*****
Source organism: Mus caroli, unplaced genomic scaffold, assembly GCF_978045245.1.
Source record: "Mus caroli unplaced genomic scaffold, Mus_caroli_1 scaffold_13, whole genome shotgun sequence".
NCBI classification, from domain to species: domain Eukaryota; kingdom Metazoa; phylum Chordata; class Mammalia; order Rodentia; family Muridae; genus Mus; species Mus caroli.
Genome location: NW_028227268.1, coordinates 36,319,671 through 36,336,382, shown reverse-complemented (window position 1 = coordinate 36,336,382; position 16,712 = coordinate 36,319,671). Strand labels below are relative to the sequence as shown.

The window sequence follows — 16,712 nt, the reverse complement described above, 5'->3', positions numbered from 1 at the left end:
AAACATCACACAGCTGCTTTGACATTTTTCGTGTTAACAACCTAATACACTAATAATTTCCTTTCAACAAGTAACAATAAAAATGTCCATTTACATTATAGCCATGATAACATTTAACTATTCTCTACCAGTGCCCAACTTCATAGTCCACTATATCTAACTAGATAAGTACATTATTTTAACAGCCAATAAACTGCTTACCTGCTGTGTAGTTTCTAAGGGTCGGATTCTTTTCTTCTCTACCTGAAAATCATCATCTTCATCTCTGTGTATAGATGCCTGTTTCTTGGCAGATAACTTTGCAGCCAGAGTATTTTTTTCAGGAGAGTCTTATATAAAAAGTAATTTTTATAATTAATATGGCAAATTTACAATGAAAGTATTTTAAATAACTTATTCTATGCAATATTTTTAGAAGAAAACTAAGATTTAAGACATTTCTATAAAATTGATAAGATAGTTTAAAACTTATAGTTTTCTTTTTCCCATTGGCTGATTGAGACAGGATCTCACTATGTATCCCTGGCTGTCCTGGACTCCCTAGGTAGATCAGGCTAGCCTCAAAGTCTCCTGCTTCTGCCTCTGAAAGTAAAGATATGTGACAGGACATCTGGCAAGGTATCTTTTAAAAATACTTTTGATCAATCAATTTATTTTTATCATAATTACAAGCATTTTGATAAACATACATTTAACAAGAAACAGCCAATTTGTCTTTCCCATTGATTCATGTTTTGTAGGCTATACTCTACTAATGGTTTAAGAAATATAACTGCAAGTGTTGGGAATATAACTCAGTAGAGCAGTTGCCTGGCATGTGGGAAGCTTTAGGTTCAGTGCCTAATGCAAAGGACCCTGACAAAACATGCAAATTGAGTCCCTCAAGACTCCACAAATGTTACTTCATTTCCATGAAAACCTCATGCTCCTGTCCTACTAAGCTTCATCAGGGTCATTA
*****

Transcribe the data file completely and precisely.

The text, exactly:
Source organism: Mus caroli, unplaced genomic scaffold, assembly GCF_978045245.1.
Source record: "Mus caroli unplaced genomic scaffold, Mus_caroli_1 scaffold_13, whole genome shotgun sequence".
NCBI classification, from domain to species: domain Eukaryota; kingdom Metazoa; phylum Chordata; class Mammalia; order Rodentia; family Muridae; genus Mus; species Mus caroli.
Genome location: NW_028227268.1, coordinates 36,319,671 through 36,336,382, shown reverse-complemented (window position 1 = coordinate 36,336,382; position 16,712 = coordinate 36,319,671). Strand labels below are relative to the sequence as shown.

The window sequence follows — 16,712 nt, the reverse complement described above, 5'->3', positions numbered from 1 at the left end:
AAACATCACACAGCTGCTTTGACATTTTTCGTGTTAACAACCTAATACACTAATAATTTCCTTTCAACAAGTAACAATAAAAATGTCCATTTACATTATAGCCATGATAACATTTAACTATTCTCTACCAGTGCCCAACTTCATAGTCCACTATATCTAACTAGATAAGTACATTATTTTAACAGCCAATAAACTGCTTACCTGCTGTGTAGTTTCTAAGGGTCGGATTCTTTTCTTCTCTACCTGAAAATCATCATCTTCATCTCTGTGTATAGATGCCTGTTTCTTGGCAGATAACTTTGCAGCCAGAGTATTTTTTTCAGGAGAGTCTTATATAAAAAGTAATTTTTATAATTAATATGGCAAATTTACAATGAAAGTATTTTAAATAACTTATTCTATGCAATATTTTTAGAAGAAAACTAAGATTTAAGACATTTCTATAAAATTGATAAGATAGTTTAAAACTTATAGTTTTCTTTTTCCCATTGGCTGATTGAGACAGGATCTCACTATGTATCCCTGGCTGTCCTGGACTCCCTAGGTAGATCAGGCTAGCCTCAAAGTCTCCTGCTTCTGCCTCTGAAAGTAAAGATATGTGACAGGACATCTGGCAAGGTATCTTTTAAAAATACTTTTGATCAATCAATTTATTTTTATCATAATTACAAGCATTTTGATAAACATACATTTAACAAGAAACAGCCAATTTGTCTTTCCCATTGATTCATGTTTTGTAGGCTATACTCTACTAATGGTTTAAGAAATATAACTGCAAGTGTTGGGAATATAACTCAGTAGAGCAGTTGCCTGGCATGTGGGAAGCTTTAGGTTCAGTGCCTAATGCAAAGGACCCTGACAAAACATGCAAATTGAGTCCCTCAAGACTCCACAAATGTTACTTCATTTCCATGAAAACCTCATGCTCCTGTCCTACTAAGCTTCATCAGGGTCATTA